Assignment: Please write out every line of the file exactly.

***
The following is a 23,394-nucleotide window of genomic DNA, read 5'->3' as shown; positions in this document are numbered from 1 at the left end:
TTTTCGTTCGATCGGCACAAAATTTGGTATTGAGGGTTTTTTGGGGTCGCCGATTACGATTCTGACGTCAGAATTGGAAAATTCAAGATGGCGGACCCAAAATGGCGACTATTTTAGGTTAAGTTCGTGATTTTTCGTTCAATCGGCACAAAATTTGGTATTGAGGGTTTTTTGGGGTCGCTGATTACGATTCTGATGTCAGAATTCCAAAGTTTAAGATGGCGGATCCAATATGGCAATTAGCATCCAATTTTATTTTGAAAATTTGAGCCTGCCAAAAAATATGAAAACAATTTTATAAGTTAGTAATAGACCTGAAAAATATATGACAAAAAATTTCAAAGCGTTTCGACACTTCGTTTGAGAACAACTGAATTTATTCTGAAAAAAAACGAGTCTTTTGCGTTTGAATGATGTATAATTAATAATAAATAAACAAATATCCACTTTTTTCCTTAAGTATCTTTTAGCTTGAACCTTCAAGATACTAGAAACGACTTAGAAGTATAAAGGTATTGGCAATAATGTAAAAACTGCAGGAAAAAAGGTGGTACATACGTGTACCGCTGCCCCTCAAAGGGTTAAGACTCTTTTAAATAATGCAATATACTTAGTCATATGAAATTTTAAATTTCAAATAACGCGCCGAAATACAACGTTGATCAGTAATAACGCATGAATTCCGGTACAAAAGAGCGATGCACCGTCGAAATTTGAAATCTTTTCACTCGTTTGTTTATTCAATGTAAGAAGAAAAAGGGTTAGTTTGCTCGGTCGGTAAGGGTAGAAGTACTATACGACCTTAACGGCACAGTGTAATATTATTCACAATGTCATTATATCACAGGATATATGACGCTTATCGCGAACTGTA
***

The following is a 23,394-nucleotide window of genomic DNA, read 5'->3' as shown; positions in this document are numbered from 1 at the left end:
TTTTCGTTCGATCGGCACAAAATTTGGTATTGAGGGTTTTTTGGGGTCGCCGATTACGATTCTGACGTCAGAATTGGAAAATTCAAGATGGCGGACCCAAAATGGCGACTATTTTAGGTTAAGTTCGTGATTTTTCGTTCAATCGGCACAAAATTTGGTATTGAGGGTTTTTTGGGGTCGCTGATTACGATTCTGATGTCAGAATTCCAAAGTTTAAGATGGCGGATCCAATATGGCAATTAGCATCCAATTTTATTTTGAAAATTTGAGCCTGCCAAAAAATATGAAAACAATTTTATAAGTTAGTAATAGACCTGAAAAATATATGACAAAAAATTTCAAAGCGTTTCGACACTTCGTTTGAGAACAACTGAATTTATTCTGAAAAAAAACGAGTCTTTTGCGTTTGAATGATGTATAATTAATAATAAATAAACAAATATCCACTTTTTTCCTTAAGTATCTTTTAGCTTGAACCTTCAAGATACTAGAAACGACTTAGAAGTATAAAGGTATTGGCAATAATGTAAAAACTGCAGGAAAAAAGGTGGTACATACGTGTACCGCTGCCCCTCAAAGGGTTAAGACTCTTTTAAATAATGCAATATACTTAGTCATATGAAATTTTAAATTTCAAATAACGCGCCGAAATACAACGTTGATCAGTAATAACGCATGAATTCCGGTACAAAAGAGCGATGCACCGTCGAAATTTGAAATCTTTTCACTCGTTTGTTTATTCAATGTAAGAAGAAAAAGGGTTAGTTTGCTCGGTCGGTAAGGGTAGAAGTACTATACGACCTTAACGGCACAGTGTAATATTATTCACAATGTCATTATATCACAGGATATATGACGCTTATCGCGAACTGTA